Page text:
Green’s Dictionary of Slang

thimble n.

also thim
[naut. thimble, a thick ring of metal, through which a rope can be pushed; thus the similarity in shape]

(UK Und.) a watch, thus thimble and slang, watch and chain.

[UK]H.T. Potter New Dict. Cant (1795) n.p.: thimble, or tick a watch; thus thimble-picking n., watch-stealing.
[UK]G. Andrewes Dict. Sl. and Cant.
[UK]Lex. Balatronicum n.p.: The swell flashes a rum thimble; the gentleman sports a fine watch.
[UK]Vaux Vocab. of the Flash Lang.
[UK]D. Carey Life in Paris 44: The ticker was gone – [...] Thimble-picking is not confined to the uncivilized soil of England.
[UK]‘Jon Bee’ Dict. of the Turf, the Ring, the Chase, etc.
[UK]Egan Finish to the Adventures of Tom and Jerry (1889) 309: My ticker, my tatler, my thimble, otherwise my watch, I bequeath to Jerry Hawthorn, Esq.
[UK]A. Thornton Don Juan in London II 403: A thimble is a watch; a haddock is a purse.
[US]‘Ned Buntline’ Mysteries and Miseries of N.Y. I 36: I [...] ’elped a swell to carry his gold thimble.
[US]N.Y. Times 28 Sept. 2: The Street-Boys [...] all have a slang language, so that they can recognize one another, and converse in a crowd. A watch is a ‘thimble,’ and a pocket-book a ‘dummie.’.
[US] ‘Scene in a London Flash-Panny’ Matsell Vocabulum 99: I kidded a swell in a snoozing-ken, and shook him of his dummy and thimble.
[Aus]Bell’s Life in Sydney 20 Oct. 3/2: [He] honestly admitted after somr barneying that the ‘thimble’ was outward bound on board the Vimiera.
[UK]Leaves from Diary of Celebrated Burglar 20/2: It happened just then that Tommy was in want of a ‘ridge thimble,’ he having blowed his last one in France. [Ibid.] 106/2: Mow I can ‘flash a spark’ and ‘thim’ as well’s those who did so at my expense.
[US]Nat. Police Gaz. (NY) 19 Oct. n.p.: Johnny said he thought he could point out the bloke what took the ‘thimble’.
[Aus]Eve. News (Sydney) 20 Feb. 3/4: He [...] said he had taken a ‘thimble and slang.’ I told him I did not know what that meant, and he said it meant a ‘watch and chain’.
[UK]Lloyd’s Wkly Newspaper 23 Mar. 4/5: I’ve been doing a sneak for a thimble (meaning watch) .
[Aus]Sydney Sl. Dict. 10/1: Jim cracked a case last night and fenced the swag for ten cooter. He told me as Nel Starlight had flimped a thimble from a lushy bloak who had been to the ball, and fenced it at Mother S–’s for a finnip.
[UK]F.W. Carew Autobiog. of a Gipsey 412: You sonnied the bloke as tharied you jest as the rattler was startin’? Rowland’s his name and a dead nark he is [...] Thought I was going to touch for your thimble or russia.
[US]Flynt & Walton Powers That Prey 14: Somebody got a thimble [watch] and a roll o’ dough.
[US]Sun (NY) 10 July 29/4: Here is a genuine letter written in thieves’ slang, recently found by the English police [...] I gave a skister’s red thimble and slang and a cat to my mollisker stalling while we cracked the fakir’s chovey.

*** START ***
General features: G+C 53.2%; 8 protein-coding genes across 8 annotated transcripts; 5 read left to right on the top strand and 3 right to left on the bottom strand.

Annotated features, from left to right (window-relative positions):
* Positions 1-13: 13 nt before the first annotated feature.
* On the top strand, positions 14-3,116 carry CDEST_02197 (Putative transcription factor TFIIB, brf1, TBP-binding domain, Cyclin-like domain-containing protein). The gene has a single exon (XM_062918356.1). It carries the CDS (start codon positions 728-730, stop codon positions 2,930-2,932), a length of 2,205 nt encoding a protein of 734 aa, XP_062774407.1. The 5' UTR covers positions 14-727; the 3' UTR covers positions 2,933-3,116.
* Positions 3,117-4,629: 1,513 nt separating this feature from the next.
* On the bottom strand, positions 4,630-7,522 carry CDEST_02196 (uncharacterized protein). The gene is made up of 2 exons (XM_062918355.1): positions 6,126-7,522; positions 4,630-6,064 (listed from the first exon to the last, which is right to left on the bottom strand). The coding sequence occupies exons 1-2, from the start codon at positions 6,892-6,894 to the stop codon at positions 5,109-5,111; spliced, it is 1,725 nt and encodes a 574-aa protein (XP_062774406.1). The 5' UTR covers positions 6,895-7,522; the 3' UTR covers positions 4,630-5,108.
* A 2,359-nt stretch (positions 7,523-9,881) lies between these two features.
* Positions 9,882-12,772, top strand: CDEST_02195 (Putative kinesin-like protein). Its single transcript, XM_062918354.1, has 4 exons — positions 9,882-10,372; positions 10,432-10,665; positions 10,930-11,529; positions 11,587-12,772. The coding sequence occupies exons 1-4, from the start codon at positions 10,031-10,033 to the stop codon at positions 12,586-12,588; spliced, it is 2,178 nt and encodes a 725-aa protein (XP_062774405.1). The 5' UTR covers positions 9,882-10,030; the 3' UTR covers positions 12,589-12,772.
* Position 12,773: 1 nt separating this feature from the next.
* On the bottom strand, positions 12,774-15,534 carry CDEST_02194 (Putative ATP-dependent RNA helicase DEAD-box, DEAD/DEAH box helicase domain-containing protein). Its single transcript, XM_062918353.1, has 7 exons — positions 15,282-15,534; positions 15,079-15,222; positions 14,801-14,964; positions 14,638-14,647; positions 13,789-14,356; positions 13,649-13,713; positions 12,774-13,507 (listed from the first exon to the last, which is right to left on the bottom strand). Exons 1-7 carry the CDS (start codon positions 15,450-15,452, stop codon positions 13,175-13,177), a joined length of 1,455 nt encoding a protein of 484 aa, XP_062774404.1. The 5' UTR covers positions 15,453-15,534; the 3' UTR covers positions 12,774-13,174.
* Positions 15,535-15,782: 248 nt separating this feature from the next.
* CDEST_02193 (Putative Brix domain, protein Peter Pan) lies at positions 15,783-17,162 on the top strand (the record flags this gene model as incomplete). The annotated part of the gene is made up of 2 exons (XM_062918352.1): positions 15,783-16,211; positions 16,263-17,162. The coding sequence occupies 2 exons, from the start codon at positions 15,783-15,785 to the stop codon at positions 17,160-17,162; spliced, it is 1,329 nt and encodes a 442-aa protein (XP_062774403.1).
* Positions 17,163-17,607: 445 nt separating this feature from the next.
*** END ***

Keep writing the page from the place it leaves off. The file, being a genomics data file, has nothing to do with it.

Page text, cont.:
[Aus]Sun. Times (Perth) 16 July 4/7: We never wore a flogger coat, / A ‘thimble’ nor a ‘slang’.
[US]J. Sullivan ‘Criminal Sl.’ in Amer. Law Rev. LII (1918) 891: A ‘thimble and turnip’ is a watch.
Jackson Dly News (MS) 1 Apr. 7/2: Crook Chatter [...] ‘The tool frisks him for “pokes” or “thimbles”’.
[Aus]Smith’s Wkly (Sydney) 2 June 21/1: Last night he ‘touched’ a Scotch politician for his presentation ‘thimble and slang’.
[US]G. Henderson Keys to Crookdom 421: Thimble. Watch.
[UK] ‘English Und. Sl.’ in Variety 8 Apr. n.p.: Thimble or gerry — Watch.
[US]Chicago Trib. 10 Oct. n.p.: I then make him open the keester and find it loaded with thimbles.
[US]Monteleone Criminal Sl. (rev. edn).
[US]Goldin et al. DAUL 221/2: Thimble. (Industrial northern area; rare) A stolen watch.

In compounds

thimble-fakir (n.)

(UK und.) one who specializes in changing the cases of stolen watches.

[US]Sun (NY) 10 July 29/4: Here is a genuine letter written in thieves’ slang, recently found by the English police [...] We must get a thimble fakir to christen and church the red jacks.
thimble-twister (n.) (also super twister, thimble-screwer)

(UK Und.) a thief who specializes in stealing watches from their wearers; thus thimble-twisting n.

‘Adventures of Mr and Mrs Sandboys’ in Bells New Wkly Messenger 9 Mar. 6/2: There are [...] thimble-screwers, or those who wrench watches from their chains.
[UK]H. Mayhew Great World of London I 46: ‘Thumble-screwers,’ [sic] who wrench off watches.
[UK]Hotten Dict. of Modern Sl. etc.
[UK]H. Mayhew London Labour and London Poor IV 25: those who plunder by manual dexterity, by stealth, or by breach of trust [...] ‘Thimble-screwers,’ those who wrench watches from their guards.
[Aus]Melbourne Punch ‘City Police Court’ 3 Oct. 234/1: The Mayor.– Well, upon my sivvy, you’re a pretty pair of thimble twisters, you are; and it would serve you both right if you got scroby.
[UK]Hotten Sl. Dict.
[UK]Sl. Dict.
[US]A. Pinkerton Thirty Years a Detective 50: The men who twist the rings or steal the watches are called ‘super twisters.’.
[UK]F.W. Carew Autobiog. of a Gipsey 414: I used to prac-tize wipe-hauling, tail-buzzing, and thimble-twisting.
[US]G. Henderson Keys to Crookdom 420: Super twister. Pickpocket who steals watches.
[UK]R.T. Hopkins Life and Death at the Old Bailey 64: The following crook’s words and phrases date from the days of the old Old Bailey: [...] thieves who rob persons of their watches – thimble-twisters.
[US]Monteleone Criminal Sl. (rev. edn) 219: souper [...] A watch. [Ibid.] 230: super A watch. super twister A pickpocket who steals watches.

In phrases